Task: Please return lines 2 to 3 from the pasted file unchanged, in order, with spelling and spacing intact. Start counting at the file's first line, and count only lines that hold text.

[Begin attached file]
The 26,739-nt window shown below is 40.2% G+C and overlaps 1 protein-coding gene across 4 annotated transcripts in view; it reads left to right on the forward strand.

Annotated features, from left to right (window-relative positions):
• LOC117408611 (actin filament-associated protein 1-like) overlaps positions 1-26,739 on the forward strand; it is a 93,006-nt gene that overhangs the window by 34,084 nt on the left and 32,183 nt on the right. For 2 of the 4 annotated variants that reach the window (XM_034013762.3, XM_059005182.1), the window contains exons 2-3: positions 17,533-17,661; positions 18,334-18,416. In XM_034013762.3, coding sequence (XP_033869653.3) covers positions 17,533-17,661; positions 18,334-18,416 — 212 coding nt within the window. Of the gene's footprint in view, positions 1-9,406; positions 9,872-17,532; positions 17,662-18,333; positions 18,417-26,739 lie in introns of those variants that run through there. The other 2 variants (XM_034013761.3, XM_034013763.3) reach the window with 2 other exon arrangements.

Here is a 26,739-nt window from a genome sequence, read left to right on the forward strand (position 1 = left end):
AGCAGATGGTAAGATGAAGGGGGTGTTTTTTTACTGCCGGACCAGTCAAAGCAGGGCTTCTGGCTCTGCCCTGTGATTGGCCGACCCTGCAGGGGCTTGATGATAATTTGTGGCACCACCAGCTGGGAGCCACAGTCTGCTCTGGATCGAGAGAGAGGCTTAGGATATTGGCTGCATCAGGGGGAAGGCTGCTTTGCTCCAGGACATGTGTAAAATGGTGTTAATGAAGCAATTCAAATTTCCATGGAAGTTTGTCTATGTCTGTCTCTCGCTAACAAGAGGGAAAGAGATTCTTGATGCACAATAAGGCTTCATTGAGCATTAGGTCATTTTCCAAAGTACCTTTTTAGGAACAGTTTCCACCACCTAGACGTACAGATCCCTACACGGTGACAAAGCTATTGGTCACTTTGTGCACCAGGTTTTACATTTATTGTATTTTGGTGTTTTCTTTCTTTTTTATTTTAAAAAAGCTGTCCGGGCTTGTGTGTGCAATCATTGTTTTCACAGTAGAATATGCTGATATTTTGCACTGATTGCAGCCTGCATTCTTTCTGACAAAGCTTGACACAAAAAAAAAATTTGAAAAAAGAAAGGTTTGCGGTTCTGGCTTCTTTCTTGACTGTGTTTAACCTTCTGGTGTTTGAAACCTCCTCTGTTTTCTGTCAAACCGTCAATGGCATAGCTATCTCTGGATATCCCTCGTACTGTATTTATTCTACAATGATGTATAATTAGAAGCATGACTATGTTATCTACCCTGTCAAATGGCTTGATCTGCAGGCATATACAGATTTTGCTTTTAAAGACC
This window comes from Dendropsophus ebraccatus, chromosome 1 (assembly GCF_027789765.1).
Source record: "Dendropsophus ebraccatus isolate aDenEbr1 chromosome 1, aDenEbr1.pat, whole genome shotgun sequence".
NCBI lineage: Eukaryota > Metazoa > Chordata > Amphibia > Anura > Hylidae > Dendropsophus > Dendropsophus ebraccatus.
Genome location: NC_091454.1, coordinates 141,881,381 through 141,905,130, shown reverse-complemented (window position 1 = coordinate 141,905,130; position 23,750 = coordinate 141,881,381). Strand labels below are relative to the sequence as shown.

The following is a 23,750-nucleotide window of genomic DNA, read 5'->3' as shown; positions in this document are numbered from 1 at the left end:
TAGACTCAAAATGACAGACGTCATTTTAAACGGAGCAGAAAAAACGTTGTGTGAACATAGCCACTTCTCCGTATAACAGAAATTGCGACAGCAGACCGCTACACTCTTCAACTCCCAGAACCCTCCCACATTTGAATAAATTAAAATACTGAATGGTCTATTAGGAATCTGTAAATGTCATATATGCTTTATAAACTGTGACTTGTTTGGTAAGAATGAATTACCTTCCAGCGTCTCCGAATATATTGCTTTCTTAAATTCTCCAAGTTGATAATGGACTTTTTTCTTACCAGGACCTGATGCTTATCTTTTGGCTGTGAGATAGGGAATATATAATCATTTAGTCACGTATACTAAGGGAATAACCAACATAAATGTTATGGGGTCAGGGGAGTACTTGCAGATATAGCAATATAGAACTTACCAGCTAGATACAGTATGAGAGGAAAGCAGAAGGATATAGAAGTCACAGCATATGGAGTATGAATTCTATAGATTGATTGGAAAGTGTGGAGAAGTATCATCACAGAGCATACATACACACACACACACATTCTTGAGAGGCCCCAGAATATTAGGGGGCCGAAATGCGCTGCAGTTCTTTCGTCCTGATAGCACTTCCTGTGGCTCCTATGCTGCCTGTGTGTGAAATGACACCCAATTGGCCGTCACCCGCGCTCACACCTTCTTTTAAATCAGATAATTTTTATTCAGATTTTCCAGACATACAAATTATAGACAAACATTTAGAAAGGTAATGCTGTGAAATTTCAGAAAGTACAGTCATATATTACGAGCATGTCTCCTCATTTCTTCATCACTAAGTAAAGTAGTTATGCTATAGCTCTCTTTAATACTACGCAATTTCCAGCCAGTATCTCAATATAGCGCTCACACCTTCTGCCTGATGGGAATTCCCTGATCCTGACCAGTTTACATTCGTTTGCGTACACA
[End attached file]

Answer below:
Annotated features, from left to right (window-relative positions):
• LOC117408611 (actin filament-associated protein 1-like) overlaps positions 1-26,739 on the forward strand; it is a 93,006-nt gene that overhangs the window by 34,084 nt on the left and 32,183 nt on the right. For 2 of the 4 annotated variants that reach the window (XM_034013762.3, XM_059005182.1), the window contains exons 2-3: positions 17,533-17,661; positions 18,334-18,416. In XM_034013762.3, coding sequence (XP_033869653.3) covers positions 17,533-17,661; positions 18,334-18,416 — 212 coding nt within the window. Of the gene's footprint in view, positions 1-9,406; positions 9,872-17,532; positions 17,662-18,333; positions 18,417-26,739 lie in introns of those variants that run through there. The other 2 variants (XM_034013761.3, XM_034013763.3) reach the window with 2 other exon arrangements.